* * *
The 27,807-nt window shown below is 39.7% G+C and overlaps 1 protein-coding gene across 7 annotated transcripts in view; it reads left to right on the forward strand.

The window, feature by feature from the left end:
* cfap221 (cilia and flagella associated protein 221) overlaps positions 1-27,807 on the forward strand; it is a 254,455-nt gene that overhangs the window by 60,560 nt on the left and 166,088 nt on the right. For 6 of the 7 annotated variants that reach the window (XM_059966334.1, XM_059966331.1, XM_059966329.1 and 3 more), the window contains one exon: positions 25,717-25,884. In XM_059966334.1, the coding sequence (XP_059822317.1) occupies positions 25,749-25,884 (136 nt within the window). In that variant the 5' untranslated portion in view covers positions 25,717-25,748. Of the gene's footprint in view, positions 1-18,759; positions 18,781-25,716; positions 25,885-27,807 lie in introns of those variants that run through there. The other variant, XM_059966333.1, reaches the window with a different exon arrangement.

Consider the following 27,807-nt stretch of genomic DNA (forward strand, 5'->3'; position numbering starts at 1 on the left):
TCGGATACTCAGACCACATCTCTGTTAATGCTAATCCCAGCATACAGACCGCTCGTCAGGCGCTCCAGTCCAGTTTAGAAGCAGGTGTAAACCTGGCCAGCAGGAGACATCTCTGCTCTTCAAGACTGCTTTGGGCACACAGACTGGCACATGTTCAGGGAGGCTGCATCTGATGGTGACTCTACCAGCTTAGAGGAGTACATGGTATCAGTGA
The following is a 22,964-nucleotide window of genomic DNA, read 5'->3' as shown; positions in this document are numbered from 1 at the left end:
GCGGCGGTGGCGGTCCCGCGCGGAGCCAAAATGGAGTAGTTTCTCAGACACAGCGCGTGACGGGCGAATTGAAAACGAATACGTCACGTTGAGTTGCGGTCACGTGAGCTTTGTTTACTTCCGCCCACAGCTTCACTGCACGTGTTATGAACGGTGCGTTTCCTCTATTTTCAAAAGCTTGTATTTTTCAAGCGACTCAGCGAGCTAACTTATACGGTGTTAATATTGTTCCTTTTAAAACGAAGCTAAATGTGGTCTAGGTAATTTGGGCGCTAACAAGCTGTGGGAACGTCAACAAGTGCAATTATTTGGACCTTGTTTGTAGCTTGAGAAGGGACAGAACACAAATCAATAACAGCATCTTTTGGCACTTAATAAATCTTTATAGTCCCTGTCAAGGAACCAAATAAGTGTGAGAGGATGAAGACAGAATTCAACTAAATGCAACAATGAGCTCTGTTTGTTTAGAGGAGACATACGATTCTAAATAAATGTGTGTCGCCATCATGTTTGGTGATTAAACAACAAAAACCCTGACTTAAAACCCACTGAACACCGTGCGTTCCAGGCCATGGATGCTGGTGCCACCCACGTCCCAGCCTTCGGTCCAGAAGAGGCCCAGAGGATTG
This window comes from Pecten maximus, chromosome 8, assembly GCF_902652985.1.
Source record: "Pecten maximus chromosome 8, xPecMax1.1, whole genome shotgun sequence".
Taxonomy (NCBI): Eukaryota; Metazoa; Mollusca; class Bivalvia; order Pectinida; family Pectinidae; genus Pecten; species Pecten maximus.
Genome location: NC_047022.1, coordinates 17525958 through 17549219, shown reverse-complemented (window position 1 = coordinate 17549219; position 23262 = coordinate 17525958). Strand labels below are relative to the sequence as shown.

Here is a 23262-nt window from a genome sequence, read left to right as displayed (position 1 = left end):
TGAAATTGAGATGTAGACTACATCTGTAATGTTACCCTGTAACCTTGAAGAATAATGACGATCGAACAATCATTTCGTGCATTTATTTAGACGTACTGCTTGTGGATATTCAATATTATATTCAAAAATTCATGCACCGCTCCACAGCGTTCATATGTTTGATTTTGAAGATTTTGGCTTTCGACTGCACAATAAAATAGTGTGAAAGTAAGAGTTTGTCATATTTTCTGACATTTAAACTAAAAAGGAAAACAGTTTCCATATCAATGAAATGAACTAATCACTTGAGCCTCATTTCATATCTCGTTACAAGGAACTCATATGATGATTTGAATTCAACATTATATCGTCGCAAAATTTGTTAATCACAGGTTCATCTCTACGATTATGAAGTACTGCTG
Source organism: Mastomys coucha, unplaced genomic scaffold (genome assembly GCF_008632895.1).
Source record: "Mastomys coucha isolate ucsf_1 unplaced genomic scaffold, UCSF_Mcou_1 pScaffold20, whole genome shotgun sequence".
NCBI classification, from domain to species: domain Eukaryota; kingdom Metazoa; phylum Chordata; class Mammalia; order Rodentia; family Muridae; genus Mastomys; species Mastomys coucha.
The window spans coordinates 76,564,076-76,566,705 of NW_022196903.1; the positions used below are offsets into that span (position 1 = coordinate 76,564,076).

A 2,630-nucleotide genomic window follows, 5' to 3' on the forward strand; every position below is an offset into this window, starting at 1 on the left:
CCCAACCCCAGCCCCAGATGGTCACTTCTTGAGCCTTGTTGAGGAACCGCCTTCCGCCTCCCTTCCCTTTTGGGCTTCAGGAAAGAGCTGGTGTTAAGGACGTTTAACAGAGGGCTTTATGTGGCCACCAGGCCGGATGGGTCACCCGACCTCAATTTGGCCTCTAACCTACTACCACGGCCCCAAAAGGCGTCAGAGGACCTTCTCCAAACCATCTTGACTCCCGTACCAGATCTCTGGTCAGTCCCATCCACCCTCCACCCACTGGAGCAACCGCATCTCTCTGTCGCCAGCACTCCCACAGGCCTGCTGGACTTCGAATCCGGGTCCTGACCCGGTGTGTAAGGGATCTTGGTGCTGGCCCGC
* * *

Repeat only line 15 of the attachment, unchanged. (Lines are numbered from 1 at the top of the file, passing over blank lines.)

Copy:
Source record: "Mastomys coucha isolate ucsf_1 unplaced genomic scaffold, UCSF_Mcou_1 pScaffold20, whole genome shotgun sequence".